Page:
Changes to compensation laws leaves accident victim in lurch Save
By CLARE COLLEY Oct. 10, 2012, 4:30 a.m.
CAN I HAVE A WORD?: NSW Premier Barry O’Farrell will visit Orange today but is unable to meet with Christine Cantrill, the mother of crash victim James Cantrill, over changes to workers’ compensation laws.
THE family of a man left with life-changing injuries after a car accident on Cargo Road is seeking legal advice to challenge the O’Farrell government’s changes to workers’ compensation laws – in what could be a first for the state.
James Cantrill was on his way to work at Central West Linen Service when he collided with a 4WD at the the intersection of Cargo and Lake Canobolas roads in August.
His employer, Ready Workforce, claimed for workers’ compensation from insurer CGU, but the family received a letter saying travel to-and-from work was no longer covered since the new laws were introduced on June 19.
His mother Christine Cantrill hoped to meet with Premier Barry O’Farrell, during his visit to Orange today, to explain her son’s situation and ask why he is no longer eligible for compensation.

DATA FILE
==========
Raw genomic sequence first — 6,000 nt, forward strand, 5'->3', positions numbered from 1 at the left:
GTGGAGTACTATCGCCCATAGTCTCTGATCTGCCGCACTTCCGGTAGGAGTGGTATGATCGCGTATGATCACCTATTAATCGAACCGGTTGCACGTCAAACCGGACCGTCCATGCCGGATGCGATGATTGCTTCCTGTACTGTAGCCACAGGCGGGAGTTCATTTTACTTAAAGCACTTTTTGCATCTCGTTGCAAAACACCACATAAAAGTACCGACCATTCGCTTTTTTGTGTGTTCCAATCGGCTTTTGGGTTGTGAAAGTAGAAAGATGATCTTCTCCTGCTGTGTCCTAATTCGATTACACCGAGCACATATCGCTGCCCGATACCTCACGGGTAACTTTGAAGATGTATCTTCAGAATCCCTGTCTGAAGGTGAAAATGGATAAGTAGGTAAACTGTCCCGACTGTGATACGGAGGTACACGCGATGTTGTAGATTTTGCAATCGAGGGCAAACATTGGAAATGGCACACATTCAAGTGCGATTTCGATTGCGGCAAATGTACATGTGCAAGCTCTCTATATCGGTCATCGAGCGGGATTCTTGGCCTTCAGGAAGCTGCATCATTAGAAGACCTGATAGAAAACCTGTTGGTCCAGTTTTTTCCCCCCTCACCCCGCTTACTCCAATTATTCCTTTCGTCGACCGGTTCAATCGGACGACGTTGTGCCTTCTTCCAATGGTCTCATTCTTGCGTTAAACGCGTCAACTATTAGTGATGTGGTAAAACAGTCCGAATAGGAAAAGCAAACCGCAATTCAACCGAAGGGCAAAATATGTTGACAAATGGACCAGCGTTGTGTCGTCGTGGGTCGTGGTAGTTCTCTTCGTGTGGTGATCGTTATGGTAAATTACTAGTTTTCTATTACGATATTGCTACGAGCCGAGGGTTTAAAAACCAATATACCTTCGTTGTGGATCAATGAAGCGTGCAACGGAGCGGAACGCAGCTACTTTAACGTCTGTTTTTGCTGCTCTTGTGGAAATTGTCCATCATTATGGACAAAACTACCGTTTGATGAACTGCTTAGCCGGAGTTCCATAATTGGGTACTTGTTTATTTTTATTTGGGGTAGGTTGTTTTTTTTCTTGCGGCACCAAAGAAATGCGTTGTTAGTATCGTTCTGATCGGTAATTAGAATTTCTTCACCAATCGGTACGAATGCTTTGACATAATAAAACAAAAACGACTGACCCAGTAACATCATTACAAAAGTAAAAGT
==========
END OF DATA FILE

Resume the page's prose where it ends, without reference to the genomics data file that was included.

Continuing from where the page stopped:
But his spokesman said the Premier would be unable to schedule any additional meetings because of time constraints.
Mrs Cantrill said she was disappointed, as the changes affected everyone with many people unaware they were no longer covered.
“James is left with nothing, no vehicle, his life is ruined and he can’t even get workers’ compensation,” he said.
“It’s not as if we’re people out to get something, we’re looking after him and we’re paying all his medical bills.”
Mr Cantrill was left with bleeding on his brain, impaired vision and has suffered two strokes since his accident.
He wants to return to work as soon as he can, but will have to retrain for a desk job as doctors have told him he can no longer work physically.
“We’ve just paid $8000 to Westmead and every time he goes to the neurologist it’s $400, you only get $120 back,” Mrs Cantrill said.
“He’s got no income and no way of getting income.”
She said Mr Cantrill’s “shattered” employers and workmates have held fundraisers in his honour to contribute to ongoing medical costs.
WorkCover media officer Brad Matthews said workers were only eligible for journey claims when there was “a real and substantial connection between the employment and the accident or incident”.
“However, with car accidents the worker may have the option of claiming through compulsory third party (CTP) if another driver is found to be at fault.”
Mrs Cantrill said the fault of the the other driver was unable to be proven leaving Mr Cantrill out of pocket.
She wants the government to define what a “substantial connection” between the workplace and the accident means.
“We’re spending money with the solicitor and when you do things like this you can’t recoup it,” she said.
“But if it sorts things out for James that’s good.”
Mr O’Farrell’s spokesman agreed to pass on the family’s details to the minister responsible for WorkCover, Finance and Services Minister Greg Pearce.
A CGU spokesman said the company does not comment on individual claims.